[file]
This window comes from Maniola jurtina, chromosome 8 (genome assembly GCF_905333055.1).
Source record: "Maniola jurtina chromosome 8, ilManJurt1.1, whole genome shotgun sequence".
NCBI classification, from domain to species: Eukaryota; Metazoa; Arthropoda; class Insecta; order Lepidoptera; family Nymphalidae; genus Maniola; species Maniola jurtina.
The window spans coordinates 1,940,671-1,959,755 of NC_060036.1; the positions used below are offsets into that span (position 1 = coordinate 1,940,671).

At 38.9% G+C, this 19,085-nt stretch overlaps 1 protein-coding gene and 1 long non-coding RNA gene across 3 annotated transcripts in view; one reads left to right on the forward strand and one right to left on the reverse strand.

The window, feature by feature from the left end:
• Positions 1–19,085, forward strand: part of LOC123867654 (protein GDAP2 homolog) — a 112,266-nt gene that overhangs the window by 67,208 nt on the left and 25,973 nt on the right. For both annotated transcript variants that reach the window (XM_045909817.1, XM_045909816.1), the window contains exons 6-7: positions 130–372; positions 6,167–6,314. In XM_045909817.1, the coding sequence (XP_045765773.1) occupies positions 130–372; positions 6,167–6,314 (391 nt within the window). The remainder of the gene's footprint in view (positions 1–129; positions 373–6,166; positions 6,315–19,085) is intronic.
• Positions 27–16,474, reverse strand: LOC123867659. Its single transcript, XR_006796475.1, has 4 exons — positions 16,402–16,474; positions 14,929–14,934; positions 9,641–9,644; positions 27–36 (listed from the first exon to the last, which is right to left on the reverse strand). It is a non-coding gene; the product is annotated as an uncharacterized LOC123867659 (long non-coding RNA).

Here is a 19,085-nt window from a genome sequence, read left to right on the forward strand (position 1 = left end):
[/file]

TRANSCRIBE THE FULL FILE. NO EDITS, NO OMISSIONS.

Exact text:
This window comes from Maniola jurtina, chromosome 8 (genome assembly GCF_905333055.1).
Source record: "Maniola jurtina chromosome 8, ilManJurt1.1, whole genome shotgun sequence".
NCBI classification, from domain to species: Eukaryota; Metazoa; Arthropoda; class Insecta; order Lepidoptera; family Nymphalidae; genus Maniola; species Maniola jurtina.
The window spans coordinates 1,940,671-1,959,755 of NC_060036.1; the positions used below are offsets into that span (position 1 = coordinate 1,940,671).

At 38.9% G+C, this 19,085-nt stretch overlaps 1 protein-coding gene and 1 long non-coding RNA gene across 3 annotated transcripts in view; one reads left to right on the forward strand and one right to left on the reverse strand.

The window, feature by feature from the left end:
• Positions 1–19,085, forward strand: part of LOC123867654 (protein GDAP2 homolog) — a 112,266-nt gene that overhangs the window by 67,208 nt on the left and 25,973 nt on the right. For both annotated transcript variants that reach the window (XM_045909817.1, XM_045909816.1), the window contains exons 6-7: positions 130–372; positions 6,167–6,314. In XM_045909817.1, the coding sequence (XP_045765773.1) occupies positions 130–372; positions 6,167–6,314 (391 nt within the window). The remainder of the gene's footprint in view (positions 1–129; positions 373–6,166; positions 6,315–19,085) is intronic.
• Positions 27–16,474, reverse strand: LOC123867659. Its single transcript, XR_006796475.1, has 4 exons — positions 16,402–16,474; positions 14,929–14,934; positions 9,641–9,644; positions 27–36 (listed from the first exon to the last, which is right to left on the reverse strand). It is a non-coding gene; the product is annotated as an uncharacterized LOC123867659 (long non-coding RNA).

Here is a 19,085-nt window from a genome sequence, read left to right on the forward strand (position 1 = left end):